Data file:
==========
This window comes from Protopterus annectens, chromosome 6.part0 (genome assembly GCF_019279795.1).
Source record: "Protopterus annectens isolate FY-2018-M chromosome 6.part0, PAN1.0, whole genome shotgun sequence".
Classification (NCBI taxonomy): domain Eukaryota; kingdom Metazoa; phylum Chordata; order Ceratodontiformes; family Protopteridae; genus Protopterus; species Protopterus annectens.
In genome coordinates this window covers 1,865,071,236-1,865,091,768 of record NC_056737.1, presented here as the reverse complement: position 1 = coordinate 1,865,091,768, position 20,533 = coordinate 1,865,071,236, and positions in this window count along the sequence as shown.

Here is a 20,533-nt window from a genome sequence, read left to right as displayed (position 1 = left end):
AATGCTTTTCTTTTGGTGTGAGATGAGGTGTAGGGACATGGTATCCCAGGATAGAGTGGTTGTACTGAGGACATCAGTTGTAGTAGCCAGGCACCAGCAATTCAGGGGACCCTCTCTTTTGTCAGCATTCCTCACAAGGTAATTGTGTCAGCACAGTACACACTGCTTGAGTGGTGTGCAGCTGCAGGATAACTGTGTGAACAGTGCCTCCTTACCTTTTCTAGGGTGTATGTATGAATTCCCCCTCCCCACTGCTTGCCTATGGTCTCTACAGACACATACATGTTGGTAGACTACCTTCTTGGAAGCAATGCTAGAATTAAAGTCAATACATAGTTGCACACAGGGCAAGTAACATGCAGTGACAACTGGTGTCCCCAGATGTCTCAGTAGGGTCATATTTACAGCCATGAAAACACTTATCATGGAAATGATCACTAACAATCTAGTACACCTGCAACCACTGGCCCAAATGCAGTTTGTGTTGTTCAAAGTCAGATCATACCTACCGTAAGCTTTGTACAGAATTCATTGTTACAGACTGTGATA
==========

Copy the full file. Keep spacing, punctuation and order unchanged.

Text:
This window comes from Protopterus annectens, chromosome 6.part0 (genome assembly GCF_019279795.1).
Source record: "Protopterus annectens isolate FY-2018-M chromosome 6.part0, PAN1.0, whole genome shotgun sequence".
Classification (NCBI taxonomy): domain Eukaryota; kingdom Metazoa; phylum Chordata; order Ceratodontiformes; family Protopteridae; genus Protopterus; species Protopterus annectens.
In genome coordinates this window covers 1,865,071,236-1,865,091,768 of record NC_056737.1, presented here as the reverse complement: position 1 = coordinate 1,865,091,768, position 20,533 = coordinate 1,865,071,236, and positions in this window count along the sequence as shown.

Here is a 20,533-nt window from a genome sequence, read left to right as displayed (position 1 = left end):
AATGCTTTTCTTTTGGTGTGAGATGAGGTGTAGGGACATGGTATCCCAGGATAGAGTGGTTGTACTGAGGACATCAGTTGTAGTAGCCAGGCACCAGCAATTCAGGGGACCCTCTCTTTTGTCAGCATTCCTCACAAGGTAATTGTGTCAGCACAGTACACACTGCTTGAGTGGTGTGCAGCTGCAGGATAACTGTGTGAACAGTGCCTCCTTACCTTTTCTAGGGTGTATGTATGAATTCCCCCTCCCCACTGCTTGCCTATGGTCTCTACAGACACATACATGTTGGTAGACTACCTTCTTGGAAGCAATGCTAGAATTAAAGTCAATACATAGTTGCACACAGGGCAAGTAACATGCAGTGACAACTGGTGTCCCCAGATGTCTCAGTAGGGTCATATTTACAGCCATGAAAACACTTATCATGGAAATGATCACTAACAATCTAGTACACCTGCAACCACTGGCCCAAATGCAGTTTGTGTTGTTCAAAGTCAGATCATACCTACCGTAAGCTTTGTACAGAATTCATTGTTACAGACTGTGATA